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Global Variables

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Syntatically, a global variable is supposed to be a variable whose name begins with $. Global variables are supposed to be available from any context in a Ruby program. However, there are actually three different kinds of globals: true globals, thread-local globals, and pseudo globals.

True globals associate a value with a global name, such as $LOAD_PATH.

Thread-local globals have the syntax of a global variable but there is a different version of the global for each thread in the running Ruby process. Examples of thread-local globals are $SAFE and $!. To see that these values depend on the thread, consider the following code:

puts $SAFE

Thread.new do
  $SAFE = 2
  puts $SAFE
end

puts $SAFE

Pseudo globals are a strict subset of names which refer not to global values but values in the current scope, like local variables. These are still referred to as global variables because they start with a dollar sign; this is a source of confusion for users.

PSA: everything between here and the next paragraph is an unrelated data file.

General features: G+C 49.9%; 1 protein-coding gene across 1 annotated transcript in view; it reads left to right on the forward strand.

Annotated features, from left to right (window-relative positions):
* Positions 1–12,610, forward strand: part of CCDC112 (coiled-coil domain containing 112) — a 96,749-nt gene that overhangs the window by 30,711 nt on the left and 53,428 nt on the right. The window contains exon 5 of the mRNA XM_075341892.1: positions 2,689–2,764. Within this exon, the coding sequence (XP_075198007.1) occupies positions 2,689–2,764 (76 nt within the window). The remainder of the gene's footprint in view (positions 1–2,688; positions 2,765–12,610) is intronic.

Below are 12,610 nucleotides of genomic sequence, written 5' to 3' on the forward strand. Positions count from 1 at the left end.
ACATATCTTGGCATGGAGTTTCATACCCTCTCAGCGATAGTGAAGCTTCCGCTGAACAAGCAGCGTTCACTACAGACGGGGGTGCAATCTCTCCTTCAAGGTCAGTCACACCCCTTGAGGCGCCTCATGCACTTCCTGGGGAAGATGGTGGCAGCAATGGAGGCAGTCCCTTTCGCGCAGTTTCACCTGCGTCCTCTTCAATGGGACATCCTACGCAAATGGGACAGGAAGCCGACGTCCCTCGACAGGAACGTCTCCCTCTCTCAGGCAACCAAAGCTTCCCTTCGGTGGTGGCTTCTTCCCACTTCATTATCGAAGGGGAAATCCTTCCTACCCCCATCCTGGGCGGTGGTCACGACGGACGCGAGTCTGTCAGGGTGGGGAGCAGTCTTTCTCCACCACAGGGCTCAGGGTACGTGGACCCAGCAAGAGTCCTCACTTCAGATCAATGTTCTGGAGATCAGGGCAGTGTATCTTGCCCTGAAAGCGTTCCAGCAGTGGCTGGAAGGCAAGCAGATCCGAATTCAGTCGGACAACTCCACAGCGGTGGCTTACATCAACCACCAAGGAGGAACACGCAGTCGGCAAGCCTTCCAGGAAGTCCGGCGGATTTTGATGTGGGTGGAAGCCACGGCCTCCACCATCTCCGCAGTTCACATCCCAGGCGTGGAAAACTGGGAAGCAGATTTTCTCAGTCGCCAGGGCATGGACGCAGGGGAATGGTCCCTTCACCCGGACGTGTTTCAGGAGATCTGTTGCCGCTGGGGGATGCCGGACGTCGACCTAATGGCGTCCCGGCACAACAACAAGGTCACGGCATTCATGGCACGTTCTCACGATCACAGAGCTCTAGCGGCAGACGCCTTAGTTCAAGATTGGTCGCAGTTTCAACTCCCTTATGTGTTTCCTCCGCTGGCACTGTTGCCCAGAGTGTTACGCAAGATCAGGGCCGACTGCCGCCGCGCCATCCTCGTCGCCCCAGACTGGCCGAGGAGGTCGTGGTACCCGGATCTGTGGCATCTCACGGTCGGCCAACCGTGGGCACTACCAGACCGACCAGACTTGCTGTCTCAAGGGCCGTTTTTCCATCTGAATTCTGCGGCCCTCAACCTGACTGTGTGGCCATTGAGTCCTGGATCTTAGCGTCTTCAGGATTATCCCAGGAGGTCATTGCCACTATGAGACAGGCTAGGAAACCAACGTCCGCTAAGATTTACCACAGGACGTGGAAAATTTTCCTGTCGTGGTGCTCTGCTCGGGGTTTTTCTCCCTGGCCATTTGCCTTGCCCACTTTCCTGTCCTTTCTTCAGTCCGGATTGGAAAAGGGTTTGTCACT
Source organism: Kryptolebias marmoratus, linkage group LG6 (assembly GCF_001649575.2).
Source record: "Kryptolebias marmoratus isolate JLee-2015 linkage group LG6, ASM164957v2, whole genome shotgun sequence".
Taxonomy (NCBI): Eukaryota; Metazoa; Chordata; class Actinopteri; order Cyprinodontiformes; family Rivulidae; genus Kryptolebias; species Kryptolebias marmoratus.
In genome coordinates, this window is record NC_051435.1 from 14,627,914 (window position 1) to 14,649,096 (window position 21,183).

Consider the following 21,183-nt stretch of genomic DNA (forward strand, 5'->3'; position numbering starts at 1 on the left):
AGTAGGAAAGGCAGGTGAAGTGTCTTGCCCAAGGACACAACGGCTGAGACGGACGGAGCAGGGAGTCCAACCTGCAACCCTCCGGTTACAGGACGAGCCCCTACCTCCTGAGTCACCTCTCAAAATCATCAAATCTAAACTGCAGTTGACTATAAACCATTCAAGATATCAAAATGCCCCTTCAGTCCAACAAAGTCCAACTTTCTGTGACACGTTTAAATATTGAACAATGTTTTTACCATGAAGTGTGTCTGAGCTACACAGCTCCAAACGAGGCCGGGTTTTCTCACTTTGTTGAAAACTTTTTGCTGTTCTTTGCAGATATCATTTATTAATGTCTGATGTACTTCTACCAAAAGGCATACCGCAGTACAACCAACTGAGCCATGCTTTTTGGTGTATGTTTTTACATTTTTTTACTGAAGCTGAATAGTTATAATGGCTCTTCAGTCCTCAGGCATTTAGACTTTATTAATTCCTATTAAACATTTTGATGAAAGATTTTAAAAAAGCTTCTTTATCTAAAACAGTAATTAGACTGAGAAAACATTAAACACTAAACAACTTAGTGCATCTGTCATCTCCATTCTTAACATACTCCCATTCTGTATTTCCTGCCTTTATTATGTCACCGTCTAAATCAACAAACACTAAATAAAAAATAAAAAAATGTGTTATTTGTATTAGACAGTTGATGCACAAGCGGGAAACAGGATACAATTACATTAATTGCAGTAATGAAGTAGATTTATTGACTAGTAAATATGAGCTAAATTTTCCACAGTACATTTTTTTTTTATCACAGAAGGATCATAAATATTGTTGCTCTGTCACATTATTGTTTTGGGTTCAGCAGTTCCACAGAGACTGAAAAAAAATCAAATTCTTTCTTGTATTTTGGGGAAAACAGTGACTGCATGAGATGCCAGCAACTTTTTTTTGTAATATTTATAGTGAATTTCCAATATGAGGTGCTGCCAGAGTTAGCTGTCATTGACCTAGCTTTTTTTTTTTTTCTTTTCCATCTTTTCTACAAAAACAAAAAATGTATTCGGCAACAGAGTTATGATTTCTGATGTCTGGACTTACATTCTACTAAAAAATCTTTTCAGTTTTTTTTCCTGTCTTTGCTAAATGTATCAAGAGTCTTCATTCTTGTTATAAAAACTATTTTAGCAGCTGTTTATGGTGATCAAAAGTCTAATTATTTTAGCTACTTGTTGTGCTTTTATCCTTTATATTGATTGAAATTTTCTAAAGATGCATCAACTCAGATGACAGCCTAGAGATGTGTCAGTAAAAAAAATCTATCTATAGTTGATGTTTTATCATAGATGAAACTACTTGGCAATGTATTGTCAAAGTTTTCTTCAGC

All pseudo globals are organized around one primary pseudo global: $~. They are all accessing parts of $~ and thus when $~ changes, they all change.

The rest of the pseudo globals are: $&, $</code> (backtick),$'(single quote),$+, and$1,$2,$3`, etc.

One tricky aspect of these values is that they are strictly bound to the current scope but Ruby allows them to be aliased, as is done in English.rb.

These new aliases are basically adding new local variables to all scopes, even ones already running. Thusly, Rubinius does not fully support them. Instead we simply provide the aliases present in English.rb by default. For example, $MATCH can be used instead $~, whether English.rb is included or not.

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